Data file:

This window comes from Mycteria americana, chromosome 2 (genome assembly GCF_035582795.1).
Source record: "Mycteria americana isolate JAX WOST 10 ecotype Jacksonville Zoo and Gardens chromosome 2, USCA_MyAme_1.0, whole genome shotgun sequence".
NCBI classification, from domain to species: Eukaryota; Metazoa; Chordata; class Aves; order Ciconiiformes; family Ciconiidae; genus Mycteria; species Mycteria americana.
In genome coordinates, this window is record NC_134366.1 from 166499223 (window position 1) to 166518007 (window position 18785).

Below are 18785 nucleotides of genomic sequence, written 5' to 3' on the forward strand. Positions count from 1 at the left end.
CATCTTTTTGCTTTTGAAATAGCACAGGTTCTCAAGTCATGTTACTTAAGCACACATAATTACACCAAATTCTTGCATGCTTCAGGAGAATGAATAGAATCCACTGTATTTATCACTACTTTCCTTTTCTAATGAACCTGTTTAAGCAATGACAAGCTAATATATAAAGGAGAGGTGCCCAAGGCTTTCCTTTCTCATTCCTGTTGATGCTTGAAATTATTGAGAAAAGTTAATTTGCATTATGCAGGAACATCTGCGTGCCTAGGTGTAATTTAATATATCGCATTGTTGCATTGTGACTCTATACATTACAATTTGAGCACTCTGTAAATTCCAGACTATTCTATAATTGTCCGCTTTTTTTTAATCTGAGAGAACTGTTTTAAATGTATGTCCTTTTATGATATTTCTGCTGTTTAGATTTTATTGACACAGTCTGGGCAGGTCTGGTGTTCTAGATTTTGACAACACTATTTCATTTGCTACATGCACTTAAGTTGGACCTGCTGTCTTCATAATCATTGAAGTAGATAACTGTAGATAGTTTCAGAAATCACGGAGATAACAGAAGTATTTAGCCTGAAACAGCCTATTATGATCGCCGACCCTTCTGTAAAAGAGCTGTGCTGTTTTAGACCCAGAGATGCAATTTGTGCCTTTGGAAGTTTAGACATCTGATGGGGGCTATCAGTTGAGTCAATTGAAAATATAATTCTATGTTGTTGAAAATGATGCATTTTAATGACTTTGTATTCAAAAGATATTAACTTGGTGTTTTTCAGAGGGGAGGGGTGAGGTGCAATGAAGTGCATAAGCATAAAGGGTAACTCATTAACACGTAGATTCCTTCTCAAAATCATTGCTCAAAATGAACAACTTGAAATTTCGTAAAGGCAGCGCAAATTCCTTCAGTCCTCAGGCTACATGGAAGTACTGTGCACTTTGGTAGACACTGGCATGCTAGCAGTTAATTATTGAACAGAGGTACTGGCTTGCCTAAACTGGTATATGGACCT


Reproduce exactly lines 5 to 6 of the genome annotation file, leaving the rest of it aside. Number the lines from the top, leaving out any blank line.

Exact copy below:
Below are 18785 nucleotides of genomic sequence, written 5' to 3' on the forward strand. Positions count from 1 at the left end.
CATCTTTTTGCTTTTGAAATAGCACAGGTTCTCAAGTCATGTTACTTAAGCACACATAATTACACCAAATTCTTGCATGCTTCAGGAGAATGAATAGAATCCACTGTATTTATCACTACTTTCCTTTTCTAATGAACCTGTTTAAGCAATGACAAGCTAATATATAAAGGAGAGGTGCCCAAGGCTTTCCTTTCTCATTCCTGTTGATGCTTGAAATTATTGAGAAAAGTTAATTTGCATTATGCAGGAACATCTGCGTGCCTAGGTGTAATTTAATATATCGCATTGTTGCATTGTGACTCTATACATTACAATTTGAGCACTCTGTAAATTCCAGACTATTCTATAATTGTCCGCTTTTTTTTAATCTGAGAGAACTGTTTTAAATGTATGTCCTTTTATGATATTTCTGCTGTTTAGATTTTATTGACACAGTCTGGGCAGGTCTGGTGTTCTAGATTTTGACAACACTATTTCATTTGCTACATGCACTTAAGTTGGACCTGCTGTCTTCATAATCATTGAAGTAGATAACTGTAGATAGTTTCAGAAATCACGGAGATAACAGAAGTATTTAGCCTGAAACAGCCTATTATGATCGCCGACCCTTCTGTAAAAGAGCTGTGCTGTTTTAGACCCAGAGATGCAATTTGTGCCTTTGGAAGTTTAGACATCTGATGGGGGCTATCAGTTGAGTCAATTGAAAATATAATTCTATGTTGTTGAAAATGATGCATTTTAATGACTTTGTATTCAAAAGATATTAACTTGGTGTTTTTCAGAGGGGAGGGGTGAGGTGCAATGAAGTGCATAAGCATAAAGGGTAACTCATTAACACGTAGATTCCTTCTCAAAATCATTGCTCAAAATGAACAACTTGAAATTTCGTAAAGGCAGCGCAAATTCCTTCAGTCCTCAGGCTACATGGAAGTACTGTGCACTTTGGTAGACACTGGCATGCTAGCAGTTAATTATTGAACAGAGGTACTGGCTTGCCTAAACTGGTATATGGACCT